Midas' Laughs Come Straight From Chicago

Dennis McLellan is a Times staff writer who covers comedy regularly for O.C. Live!

If there is such a thing as a Chicago style of comedy, former Windy City-based comedian John Midas has it.

"Comics from Chicago are mostly very strong performers and have a very straightforward kind of no-B.S. approach because it's pretty much of a no-B.S. town," says the 10-year comedy veteran. "You just go up there and tell it like it is."

Midas, who has opened for everyone from Jay Leno to Ray Charles, Henry Mancini and Rick James, is telling it like it is at the Laff Stop in Newport Beach tonight through Sunday.

Take the time he was jailed--and strip-searched, no less--after being pulled over for speeding on the Ohio Turnpike.

"The most absurd thing," he said in a phone interview while on the road in Illinois last week, "was here you had this state trooper who already had three prisoners in the car so he didn't have room for me. . . . It's not bad enough I had to go to jail, I had to drive myself to jail."

And the strip search?

"The amazing thing was first of all they tell you to bend over and touch your toes, which you're not dealing with Cathy Rigby in the first place. I look over to the guard. He's putting on a pair of rubber gloves, and I'm guessing he's not doing the dishes."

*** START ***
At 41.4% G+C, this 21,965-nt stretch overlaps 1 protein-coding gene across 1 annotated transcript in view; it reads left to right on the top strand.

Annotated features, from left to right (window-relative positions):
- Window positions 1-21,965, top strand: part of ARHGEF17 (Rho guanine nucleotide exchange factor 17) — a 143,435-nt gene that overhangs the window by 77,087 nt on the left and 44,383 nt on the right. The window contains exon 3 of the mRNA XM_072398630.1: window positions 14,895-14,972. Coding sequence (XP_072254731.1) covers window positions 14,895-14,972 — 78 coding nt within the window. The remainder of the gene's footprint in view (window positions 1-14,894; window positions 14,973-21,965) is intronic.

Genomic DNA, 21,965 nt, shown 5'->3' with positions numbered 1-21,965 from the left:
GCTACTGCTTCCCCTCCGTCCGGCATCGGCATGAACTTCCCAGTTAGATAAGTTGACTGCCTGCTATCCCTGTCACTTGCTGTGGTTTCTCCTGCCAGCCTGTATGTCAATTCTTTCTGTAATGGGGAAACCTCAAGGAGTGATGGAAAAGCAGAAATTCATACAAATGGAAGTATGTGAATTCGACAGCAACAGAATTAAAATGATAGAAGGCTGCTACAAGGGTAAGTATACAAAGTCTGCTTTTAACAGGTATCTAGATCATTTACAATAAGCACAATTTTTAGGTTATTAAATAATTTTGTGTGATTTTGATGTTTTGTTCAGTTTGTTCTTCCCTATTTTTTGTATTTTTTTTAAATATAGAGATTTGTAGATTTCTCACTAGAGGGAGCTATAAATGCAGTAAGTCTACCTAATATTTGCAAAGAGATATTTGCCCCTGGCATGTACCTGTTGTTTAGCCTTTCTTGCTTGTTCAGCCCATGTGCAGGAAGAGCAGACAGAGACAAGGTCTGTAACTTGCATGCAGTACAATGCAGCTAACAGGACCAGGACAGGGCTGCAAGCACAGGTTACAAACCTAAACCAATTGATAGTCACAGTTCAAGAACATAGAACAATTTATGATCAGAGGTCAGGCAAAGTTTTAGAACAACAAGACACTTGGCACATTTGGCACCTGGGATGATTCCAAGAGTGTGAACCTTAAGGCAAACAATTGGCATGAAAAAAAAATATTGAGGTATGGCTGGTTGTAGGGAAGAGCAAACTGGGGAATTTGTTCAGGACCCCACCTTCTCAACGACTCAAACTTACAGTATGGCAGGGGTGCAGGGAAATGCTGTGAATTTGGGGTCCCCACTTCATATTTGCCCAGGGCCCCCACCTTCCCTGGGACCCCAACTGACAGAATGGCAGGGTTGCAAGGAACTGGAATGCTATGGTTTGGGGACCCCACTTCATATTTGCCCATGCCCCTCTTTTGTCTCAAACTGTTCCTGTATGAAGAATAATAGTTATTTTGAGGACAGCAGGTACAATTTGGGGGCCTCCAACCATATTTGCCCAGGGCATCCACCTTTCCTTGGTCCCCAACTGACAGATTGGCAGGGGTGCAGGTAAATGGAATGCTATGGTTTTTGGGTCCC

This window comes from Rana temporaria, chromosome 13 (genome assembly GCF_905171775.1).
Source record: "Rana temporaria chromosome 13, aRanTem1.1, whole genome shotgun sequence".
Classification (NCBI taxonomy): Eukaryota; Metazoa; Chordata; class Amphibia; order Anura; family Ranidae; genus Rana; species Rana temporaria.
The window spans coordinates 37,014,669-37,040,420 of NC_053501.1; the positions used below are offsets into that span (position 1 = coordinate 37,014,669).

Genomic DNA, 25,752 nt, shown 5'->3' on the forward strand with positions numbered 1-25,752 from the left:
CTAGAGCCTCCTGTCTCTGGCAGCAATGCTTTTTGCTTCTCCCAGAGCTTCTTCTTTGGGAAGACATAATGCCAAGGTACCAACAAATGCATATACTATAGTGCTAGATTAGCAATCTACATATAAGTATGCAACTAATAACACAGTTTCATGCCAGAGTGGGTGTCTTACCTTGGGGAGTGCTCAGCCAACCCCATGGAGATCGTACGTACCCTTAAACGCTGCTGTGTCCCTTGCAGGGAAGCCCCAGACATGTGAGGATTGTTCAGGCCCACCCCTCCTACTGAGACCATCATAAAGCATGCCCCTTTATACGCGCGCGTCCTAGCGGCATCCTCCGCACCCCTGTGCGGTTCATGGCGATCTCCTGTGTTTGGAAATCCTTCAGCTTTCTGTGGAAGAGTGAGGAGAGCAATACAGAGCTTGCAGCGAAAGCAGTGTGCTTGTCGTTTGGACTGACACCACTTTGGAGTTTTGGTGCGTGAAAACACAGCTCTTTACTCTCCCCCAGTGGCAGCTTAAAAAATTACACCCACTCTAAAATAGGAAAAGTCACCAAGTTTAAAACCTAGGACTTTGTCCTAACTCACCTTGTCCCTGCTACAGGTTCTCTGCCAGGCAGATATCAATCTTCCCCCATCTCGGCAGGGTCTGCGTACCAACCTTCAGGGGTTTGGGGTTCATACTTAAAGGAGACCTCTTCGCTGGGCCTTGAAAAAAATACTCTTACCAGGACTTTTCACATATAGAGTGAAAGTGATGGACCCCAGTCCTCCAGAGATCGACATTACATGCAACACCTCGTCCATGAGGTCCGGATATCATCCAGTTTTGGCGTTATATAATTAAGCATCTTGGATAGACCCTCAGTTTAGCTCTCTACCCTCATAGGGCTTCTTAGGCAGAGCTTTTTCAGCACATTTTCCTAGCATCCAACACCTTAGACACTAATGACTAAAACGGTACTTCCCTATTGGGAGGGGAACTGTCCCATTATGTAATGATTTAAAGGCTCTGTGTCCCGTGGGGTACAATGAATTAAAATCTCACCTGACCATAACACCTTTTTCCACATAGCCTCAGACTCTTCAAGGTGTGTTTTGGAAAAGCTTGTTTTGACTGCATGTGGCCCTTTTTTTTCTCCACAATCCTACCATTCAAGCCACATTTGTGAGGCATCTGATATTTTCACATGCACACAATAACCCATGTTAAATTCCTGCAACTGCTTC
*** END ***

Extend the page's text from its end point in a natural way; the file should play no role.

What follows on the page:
Added Midas: "Once you're put through a ringer that way, your view is going to be a little bit different."

Midas' 20-minute routine on his Ohio jail ordeal has become his signature piece and provides a good illustration of his comedy style.

"It's kind of like a twisted Norman Rockwell painting, kind of a perverse Americana," he said. "I point out the absurdities of life through things that are real--real examples that I've seen firsthand.

"There's not many people who can hold an audience's attention on one subject for 25 minutes, but (my stories are) true and that's what makes it good. You can't write things as bizarre as real life."

Stylistically, Midas prefers to do longer routines. In an hour, he'll talk about only four or five subjects. His storytelling style of comedy is also visual. In the speeding ticket routine, for instance, he acts out the parts of the cop and prisoners.

"I accentuate everything with some kind of physical backup," he said. "The stories I'm telling are true, so there's a definite passion with them."

Because he's single, Midas also does a routine in which he offers advice for other bachelors. Such as:

"When you're first living by yourself never cook bacon while you're naked. A lot of people don't believe that. But one drop of grease on that unauthorized landing strip, you're break-dancing in that kitchen."

Then there was the time he was in Nashville to do an early-morning radio show.

"I was kicked off the air in three minutes flat," he said. "Apparently there's some law against doing jokes about Elvis after he was dead.

"That's true. This is the joke I told them: I was walking through the airport and saw a brand new video game that takes place on the layout of Graceland manor. It's called "Hide the Drugs From Elvis," and it's really hard because he knows all the hiding spots."

Who: John Midas.

When: Thursday, April 25, and Sunday, April 28, at 8:30 p.m.; Friday, April 26, at 8:30 and 10:30 p.m.; Saturday, April 27, at 8, 10 and 11:45 p.m.

Where: The Laff Stop, 2122 S.E. Bristol St., Newport Beach.

Whereabouts: From the Corona del Mar Freeway, take the Irvine Avenue/Campus Drive exit onto Bristol Street and go south one block.

Wherewithal: $7 to $10.

Where to Call: (714) 852-8762.

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